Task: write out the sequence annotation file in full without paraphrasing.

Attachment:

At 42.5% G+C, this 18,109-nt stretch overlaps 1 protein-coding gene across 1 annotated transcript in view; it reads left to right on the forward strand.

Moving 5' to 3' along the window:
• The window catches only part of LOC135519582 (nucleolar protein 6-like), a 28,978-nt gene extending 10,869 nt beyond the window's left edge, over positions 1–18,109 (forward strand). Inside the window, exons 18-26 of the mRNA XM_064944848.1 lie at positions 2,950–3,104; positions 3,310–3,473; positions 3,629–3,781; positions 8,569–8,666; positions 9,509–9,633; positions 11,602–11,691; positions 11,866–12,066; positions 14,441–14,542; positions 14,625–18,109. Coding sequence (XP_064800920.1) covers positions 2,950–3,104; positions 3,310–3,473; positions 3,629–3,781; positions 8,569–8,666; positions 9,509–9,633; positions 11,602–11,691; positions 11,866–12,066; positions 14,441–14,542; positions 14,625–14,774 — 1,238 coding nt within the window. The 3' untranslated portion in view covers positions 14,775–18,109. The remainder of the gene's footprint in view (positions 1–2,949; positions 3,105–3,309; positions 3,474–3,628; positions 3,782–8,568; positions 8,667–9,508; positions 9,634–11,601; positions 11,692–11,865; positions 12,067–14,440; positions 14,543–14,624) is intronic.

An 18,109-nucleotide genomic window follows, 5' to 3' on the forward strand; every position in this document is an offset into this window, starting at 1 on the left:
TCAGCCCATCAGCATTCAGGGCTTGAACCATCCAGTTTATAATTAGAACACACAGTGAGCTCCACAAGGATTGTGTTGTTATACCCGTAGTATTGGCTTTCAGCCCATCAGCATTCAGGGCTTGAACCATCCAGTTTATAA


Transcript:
At 42.5% G+C, this 18,109-nt stretch overlaps 1 protein-coding gene across 1 annotated transcript in view; it reads left to right on the forward strand.

Moving 5' to 3' along the window:
• The window catches only part of LOC135519582 (nucleolar protein 6-like), a 28,978-nt gene extending 10,869 nt beyond the window's left edge, over positions 1–18,109 (forward strand). Inside the window, exons 18-26 of the mRNA XM_064944848.1 lie at positions 2,950–3,104; positions 3,310–3,473; positions 3,629–3,781; positions 8,569–8,666; positions 9,509–9,633; positions 11,602–11,691; positions 11,866–12,066; positions 14,441–14,542; positions 14,625–18,109. Coding sequence (XP_064800920.1) covers positions 2,950–3,104; positions 3,310–3,473; positions 3,629–3,781; positions 8,569–8,666; positions 9,509–9,633; positions 11,602–11,691; positions 11,866–12,066; positions 14,441–14,542; positions 14,625–14,774 — 1,238 coding nt within the window. The 3' untranslated portion in view covers positions 14,775–18,109. The remainder of the gene's footprint in view (positions 1–2,949; positions 3,105–3,309; positions 3,474–3,628; positions 3,782–8,568; positions 8,667–9,508; positions 9,634–11,601; positions 11,692–11,865; positions 12,067–14,440; positions 14,543–14,624) is intronic.

An 18,109-nucleotide genomic window follows, 5' to 3' on the forward strand; every position in this document is an offset into this window, starting at 1 on the left:
TCAGCCCATCAGCATTCAGGGCTTGAACCATCCAGTTTATAATTAGAACACACAGTGAGCTCCACAAGGATTGTGTTGTTATACCCGTAGTATTGGCTTTCAGCCCATCAGCATTCAGGGCTTGAACCATCCAGTTTATAA